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PINE BLUFF, Ark. -- Looking for a different centerpiece for the Christmas holiday
meal? Why not consider goat, asks David Fernandez, Cooperative Extension Program livestock
specialist at the University of Arkansas at Pine Bluff.
“Goat is rapidly growing in popularity in the United States, but some Americans may
be afraid to try goat because they think it will taste gamey,” Fernandez said. “This
isn’t so. Goat is a mildly flavored, nutritious red meat.”
Goat can be difficult to find because grocery stores rarely carry it. If you ask at
the meat counter, butchers will be happy to order it for you. You may also find it
under the name chevon or cabrito.
Roast Leg of Goat
1 boneless, rolled and tied leg of goat (approximately 3 pounds)
2 tablespoons butter
2 tablespoons olive oil
4 cloves minced garlic
1 teaspoon kosher salt (to taste)
1/2 teaspoon coarse ground black pepper (to taste)
1 tablespoon lemon juice
1/2 teaspoon Italian seasonings (to taste)
Heat butter and olive oil in cast iron pan. Add minced garlic and saute over medium
heat. Rub kosher salt and coarse ground black pepper on roast. Sear roast on all sides
and drizzle with lemon juice. Top with Italian seasonings, add one-half cup water
to pan and cover roast loosely with aluminum foil. Place in preheated 275-degree oven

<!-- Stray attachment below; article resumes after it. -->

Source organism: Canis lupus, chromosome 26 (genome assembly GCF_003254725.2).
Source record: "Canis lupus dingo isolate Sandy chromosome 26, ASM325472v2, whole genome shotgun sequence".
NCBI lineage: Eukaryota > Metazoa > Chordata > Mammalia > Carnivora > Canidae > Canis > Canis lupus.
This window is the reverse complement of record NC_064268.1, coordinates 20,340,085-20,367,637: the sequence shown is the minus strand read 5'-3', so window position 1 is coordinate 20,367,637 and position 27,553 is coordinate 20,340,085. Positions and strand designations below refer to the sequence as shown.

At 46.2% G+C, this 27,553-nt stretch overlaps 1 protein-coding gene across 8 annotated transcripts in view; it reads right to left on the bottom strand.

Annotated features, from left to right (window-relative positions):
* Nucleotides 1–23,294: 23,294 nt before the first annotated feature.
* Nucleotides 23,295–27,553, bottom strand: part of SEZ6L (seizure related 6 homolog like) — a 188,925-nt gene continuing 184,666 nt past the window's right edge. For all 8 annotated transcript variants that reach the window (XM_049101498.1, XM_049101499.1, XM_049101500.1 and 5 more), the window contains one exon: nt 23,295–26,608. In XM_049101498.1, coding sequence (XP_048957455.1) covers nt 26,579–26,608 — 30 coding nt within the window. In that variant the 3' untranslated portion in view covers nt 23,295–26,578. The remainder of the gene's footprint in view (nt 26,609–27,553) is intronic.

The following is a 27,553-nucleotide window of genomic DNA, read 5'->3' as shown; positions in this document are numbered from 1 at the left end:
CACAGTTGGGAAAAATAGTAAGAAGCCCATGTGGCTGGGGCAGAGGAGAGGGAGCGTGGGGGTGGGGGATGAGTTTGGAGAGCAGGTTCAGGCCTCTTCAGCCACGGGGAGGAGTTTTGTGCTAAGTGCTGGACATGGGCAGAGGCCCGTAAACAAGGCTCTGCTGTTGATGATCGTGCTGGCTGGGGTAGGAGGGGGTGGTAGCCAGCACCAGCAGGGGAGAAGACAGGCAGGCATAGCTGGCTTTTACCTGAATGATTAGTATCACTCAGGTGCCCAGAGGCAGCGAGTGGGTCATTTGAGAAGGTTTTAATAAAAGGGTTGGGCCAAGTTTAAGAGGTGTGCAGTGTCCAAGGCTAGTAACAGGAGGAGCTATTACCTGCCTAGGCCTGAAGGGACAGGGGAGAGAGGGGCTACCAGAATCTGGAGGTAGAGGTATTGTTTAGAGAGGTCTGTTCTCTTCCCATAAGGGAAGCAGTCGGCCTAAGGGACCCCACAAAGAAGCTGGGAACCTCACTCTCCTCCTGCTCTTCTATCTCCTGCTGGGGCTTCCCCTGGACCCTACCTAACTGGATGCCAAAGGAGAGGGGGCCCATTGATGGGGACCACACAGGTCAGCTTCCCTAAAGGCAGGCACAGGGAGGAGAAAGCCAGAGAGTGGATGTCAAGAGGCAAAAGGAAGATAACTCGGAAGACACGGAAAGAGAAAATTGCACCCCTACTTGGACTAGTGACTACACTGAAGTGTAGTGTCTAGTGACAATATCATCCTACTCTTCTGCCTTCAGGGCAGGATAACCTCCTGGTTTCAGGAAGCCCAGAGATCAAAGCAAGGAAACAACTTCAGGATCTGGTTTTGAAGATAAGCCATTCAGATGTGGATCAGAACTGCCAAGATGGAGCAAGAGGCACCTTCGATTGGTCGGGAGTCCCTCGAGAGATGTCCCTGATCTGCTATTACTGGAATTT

until roast reaches an internal temperature of 145 degrees. Remove roast from oven
and allow to rest for 10 minutes before slicing across the grain.
Tip: If boneless leg is unavailable in the meat case, ask the supermarket meat cutter
to bone a leg.
Goat producers interested in selling kids to the Christmas market need to plan their
breeding calendar carefully.
“Most kids have been sold by July, and few are available in December so the Christmas
market presents a real opportunity,” says Dr. Fernandez. Milk-fed, Christmas kids
should weigh between 40 and 60 pounds. Assuming a 7-pound birth weight for your kids
and an average growth rate of a half-pound per day, your does need to kid in mid-September.
Does will need to be bred early to mid-April, which can be a difficult time of the
year to breed goats.
Some goat breeds, such as Savannas and Myotonic goats, are easier to breed out of
season than others. Be sure does are in good body condition to improve pregnancy rates.
Two Extension fact sheets may help -- FSA 9607 Introduction to Goat Reproduction (http://www.uaex.uada.edu/publications/PDF/FSA-9607.pdf) and FSA 9610 Body Condition Scoring Sheep and Goats (http://www.uaex.uada.edu.publcations/PDF/FSA-9610.pdf). For more information, contact Dr. Fernandez at (870) 575-7214 or firstname.lastname@example.org.
The Arkansas Cooperative Extension Program offers its programs to all eligible persons
regardless of race, color, sex, gender identity, sexual orientation, national origin,
religion, age, disability, marital or veteran status, genetic information, or any
other legally protected status, and is an Affirmative Action/Equal Opportunity Employer.
By Carol Sanders
UAPB School of Agriculture, Fisheries and Human Sciences
Media Contact: Carol Sanders Writer/EditorU of A-Pine BluffSchool of Agriculture, Fisheries and Human Sciences(501) email@example.com